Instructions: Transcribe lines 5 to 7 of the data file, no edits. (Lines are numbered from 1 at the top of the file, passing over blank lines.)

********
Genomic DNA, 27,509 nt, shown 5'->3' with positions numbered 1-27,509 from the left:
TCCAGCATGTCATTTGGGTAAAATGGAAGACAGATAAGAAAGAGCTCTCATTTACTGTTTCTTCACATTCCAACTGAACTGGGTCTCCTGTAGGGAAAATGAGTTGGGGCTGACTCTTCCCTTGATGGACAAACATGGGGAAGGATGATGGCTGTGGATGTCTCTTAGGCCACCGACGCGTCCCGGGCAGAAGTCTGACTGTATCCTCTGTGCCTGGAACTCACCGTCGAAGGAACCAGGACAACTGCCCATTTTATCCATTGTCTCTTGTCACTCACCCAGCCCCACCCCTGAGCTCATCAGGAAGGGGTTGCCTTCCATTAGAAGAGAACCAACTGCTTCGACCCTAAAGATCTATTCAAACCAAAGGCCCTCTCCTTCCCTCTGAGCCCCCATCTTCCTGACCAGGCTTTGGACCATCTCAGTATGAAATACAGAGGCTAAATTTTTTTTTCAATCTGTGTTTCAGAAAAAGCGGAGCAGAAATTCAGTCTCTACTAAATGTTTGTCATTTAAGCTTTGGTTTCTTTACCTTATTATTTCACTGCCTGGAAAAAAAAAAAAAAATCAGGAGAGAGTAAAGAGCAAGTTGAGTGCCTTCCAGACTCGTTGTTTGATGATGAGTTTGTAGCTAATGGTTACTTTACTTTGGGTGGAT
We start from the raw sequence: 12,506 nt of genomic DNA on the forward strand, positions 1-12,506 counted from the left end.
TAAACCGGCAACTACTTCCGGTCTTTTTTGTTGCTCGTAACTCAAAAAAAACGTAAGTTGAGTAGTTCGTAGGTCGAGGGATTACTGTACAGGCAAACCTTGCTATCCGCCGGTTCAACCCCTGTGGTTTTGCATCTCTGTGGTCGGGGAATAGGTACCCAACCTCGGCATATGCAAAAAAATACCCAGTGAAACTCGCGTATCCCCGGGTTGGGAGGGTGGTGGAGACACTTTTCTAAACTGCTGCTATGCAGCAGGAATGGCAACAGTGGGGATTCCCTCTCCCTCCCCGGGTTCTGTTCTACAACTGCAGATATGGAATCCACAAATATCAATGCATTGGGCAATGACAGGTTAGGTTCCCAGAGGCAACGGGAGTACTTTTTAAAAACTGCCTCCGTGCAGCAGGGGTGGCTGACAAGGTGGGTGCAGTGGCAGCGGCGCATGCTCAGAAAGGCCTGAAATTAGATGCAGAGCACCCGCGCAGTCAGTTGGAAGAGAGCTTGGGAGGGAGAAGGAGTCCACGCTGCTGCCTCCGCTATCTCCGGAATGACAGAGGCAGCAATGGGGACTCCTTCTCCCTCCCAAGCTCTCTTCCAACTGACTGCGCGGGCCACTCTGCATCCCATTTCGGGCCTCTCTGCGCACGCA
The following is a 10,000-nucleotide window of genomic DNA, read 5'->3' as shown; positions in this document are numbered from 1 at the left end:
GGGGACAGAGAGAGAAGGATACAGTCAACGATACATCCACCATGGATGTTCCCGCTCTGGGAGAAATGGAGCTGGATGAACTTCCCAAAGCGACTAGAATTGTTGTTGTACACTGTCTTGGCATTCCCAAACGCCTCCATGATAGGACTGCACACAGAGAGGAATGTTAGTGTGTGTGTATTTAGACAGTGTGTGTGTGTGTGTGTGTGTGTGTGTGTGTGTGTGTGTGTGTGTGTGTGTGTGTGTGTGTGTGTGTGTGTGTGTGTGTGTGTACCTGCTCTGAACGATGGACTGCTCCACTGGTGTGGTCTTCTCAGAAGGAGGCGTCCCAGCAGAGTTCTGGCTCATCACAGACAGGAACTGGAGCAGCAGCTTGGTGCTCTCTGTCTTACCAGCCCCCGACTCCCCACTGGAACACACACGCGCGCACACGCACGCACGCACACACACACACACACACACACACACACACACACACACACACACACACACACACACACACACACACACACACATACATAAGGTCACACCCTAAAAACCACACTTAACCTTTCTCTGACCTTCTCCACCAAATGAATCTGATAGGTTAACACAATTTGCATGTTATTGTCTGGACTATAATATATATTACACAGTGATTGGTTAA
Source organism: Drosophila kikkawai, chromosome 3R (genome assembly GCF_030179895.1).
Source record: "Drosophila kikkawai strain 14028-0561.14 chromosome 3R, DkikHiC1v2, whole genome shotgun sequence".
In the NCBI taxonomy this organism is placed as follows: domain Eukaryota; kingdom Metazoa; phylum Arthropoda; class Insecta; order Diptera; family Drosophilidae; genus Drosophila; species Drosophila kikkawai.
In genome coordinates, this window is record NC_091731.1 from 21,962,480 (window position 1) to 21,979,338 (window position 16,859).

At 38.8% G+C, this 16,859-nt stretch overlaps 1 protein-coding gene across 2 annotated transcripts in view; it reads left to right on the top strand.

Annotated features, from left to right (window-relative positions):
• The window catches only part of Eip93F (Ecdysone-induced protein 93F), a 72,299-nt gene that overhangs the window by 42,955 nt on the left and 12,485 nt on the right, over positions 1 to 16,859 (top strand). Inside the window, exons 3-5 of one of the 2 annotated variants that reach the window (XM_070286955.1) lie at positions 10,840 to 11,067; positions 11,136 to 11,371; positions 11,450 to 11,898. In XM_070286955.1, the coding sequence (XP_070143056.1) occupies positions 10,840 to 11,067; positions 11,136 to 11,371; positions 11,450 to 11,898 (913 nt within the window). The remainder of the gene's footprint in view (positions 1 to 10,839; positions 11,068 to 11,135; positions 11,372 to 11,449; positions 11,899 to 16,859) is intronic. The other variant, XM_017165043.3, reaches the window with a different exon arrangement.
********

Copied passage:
The following is a 10,000-nucleotide window of genomic DNA, read 5'->3' as shown; positions in this document are numbered from 1 at the left end:
GGGGACAGAGAGAGAAGGATACAGTCAACGATACATCCACCATGGATGTTCCCGCTCTGGGAGAAATGGAGCTGGATGAACTTCCCAAAGCGACTAGAATTGTTGTTGTACACTGTCTTGGCATTCCCAAACGCCTCCATGATAGGACTGCACACAGAGAGGAATGTTAGTGTGTGTGTATTTAGACAGTGTGTGTGTGTGTGTGTGTGTGTGTGTGTGTGTGTGTGTGTGTGTGTGTGTGTGTGTGTGTGTGTGTGTGTGTGTGTGTGTGTACCTGCTCTGAACGATGGACTGCTCCACTGGTGTGGTCTTCTCAGAAGGAGGCGTCCCAGCAGAGTTCTGGCTCATCACAGACAGGAACTGGAGCAGCAGCTTGGTGCTCTCTGTCTTACCAGCCCCCGACTCCCCACTGGAACACACACGCGCGCACACGCACGCACGCACACACACACACACACACACACACACACACACACACACACACACACACACACACACACACACACACACACACATACATAAGGTCACACCCTAAAAACCACACTTAACCTTTCTCTGACCTTCTCCACCAAATGAATCTGATAGGTTAACACAATTTGCATGTTATTGTCTGGACTATAATATATATTACACAGTGATTGGTTAA
Source organism: Drosophila kikkawai, chromosome 3R (genome assembly GCF_030179895.1).